This is a never ending story for me. The first time I’ve had problems with Linux’s handling of serial UART dates back to 2005 (see my previous blog post on buffer overruns). At that time I could improve the situation by applying two patches (kernel-preempt and low latency).
One year later, I have a situation where the buffer overruns are again easily reproducible at slower baudrate (54 kbauds), arguably there’s more than a serial application running this time, and it looks like the load generated by other processes (mainly watching digital I/O) renders the system less reliable with respect to its handling of serial ports.
This time I follow the advice to try out the 2.6 kernel because many “real-time improvements” (coming from the -rt branch, check its wiki) and “embedded improvements” (coming from linux-tiny) have been merged.
So I tried the stock kernel with very bad result. Results are better than the stock 2.4 but they are worse than the patched 2.4.
So I decide to try the -rt patch on 2.6, but this patch doesn’t work on my CPU card and my bugreport didn’t lead to any fix (nobody responded even though I tried hard to include the necessary information and I was ready to do whatever I would have been asked to try).
At the same time I explain my problem on the linux-kernel mailing list.
The discussion doesn’t answer my questions but still brings two ideas to try out. In the end, with two simple tweaks to the stock 2.6 kernel (mainly configuring the UART to send the interrupt as soon as the first character arrives, instead of waiting for 8 chars to accumulate in the FIFO) I have been able to get something better than the patched 2.4. And it turns out my first choices for the 2.6 kernel configuration have not been very wise so the comparison between stock 2.4 and stock 2.6 above doesn’t mean much.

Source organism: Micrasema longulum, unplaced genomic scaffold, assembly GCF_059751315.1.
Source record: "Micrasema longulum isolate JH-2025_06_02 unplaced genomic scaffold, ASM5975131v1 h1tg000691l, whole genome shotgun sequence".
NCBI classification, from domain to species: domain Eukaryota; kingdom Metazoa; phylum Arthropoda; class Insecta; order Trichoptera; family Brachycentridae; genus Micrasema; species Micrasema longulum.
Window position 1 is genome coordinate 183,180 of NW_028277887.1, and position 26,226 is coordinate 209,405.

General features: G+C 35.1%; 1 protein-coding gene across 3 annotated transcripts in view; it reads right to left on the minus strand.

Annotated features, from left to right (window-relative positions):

Unfortunately, even if better than the patched Linux 2.4, it still doesn’t give good results in some conditions. So my primary question remains: is there a way to patch my kernel so that it will handle the serial related tasks (servicing interrupts from the UART mainly) as its primary job ? I don’t mind if such a change impact negatively the speed of the system if I can make sure that my serial exchanges are reliable.
And by reliable I mean of course no buffer overruns, but there’s a second similar problem that has been discovered: when using software handshake, the system can send out between 10 and 25 characters after the partner has sent its XOFF. Sending up to 6 characters after the XOFF is ok, more is asking for troubles because the UART on the other side will probably encounter a buffer overrun…
If you have any idea on how to resolve my problems, by any means, let me know.
Give a try to the irqtune tool from hwtools package by tuning the serial interrupt priorities to higher values.
Does anyone know why Linux serial performance stinks? I can run the same system on WIN XP wide open while taxing the LAN and WiFI hard and not one dropped byte on serial at 115,200.
Linux drops bytes regardless.
I have tried for days, I am using 128 byte FIFO,s the interrupt rate is in the milliseconds, I mean, Linux can’t handle millisecond interrupt rates?
This is absurd and silly. Do I have to write my own interrupt handler for Linux Serial ports?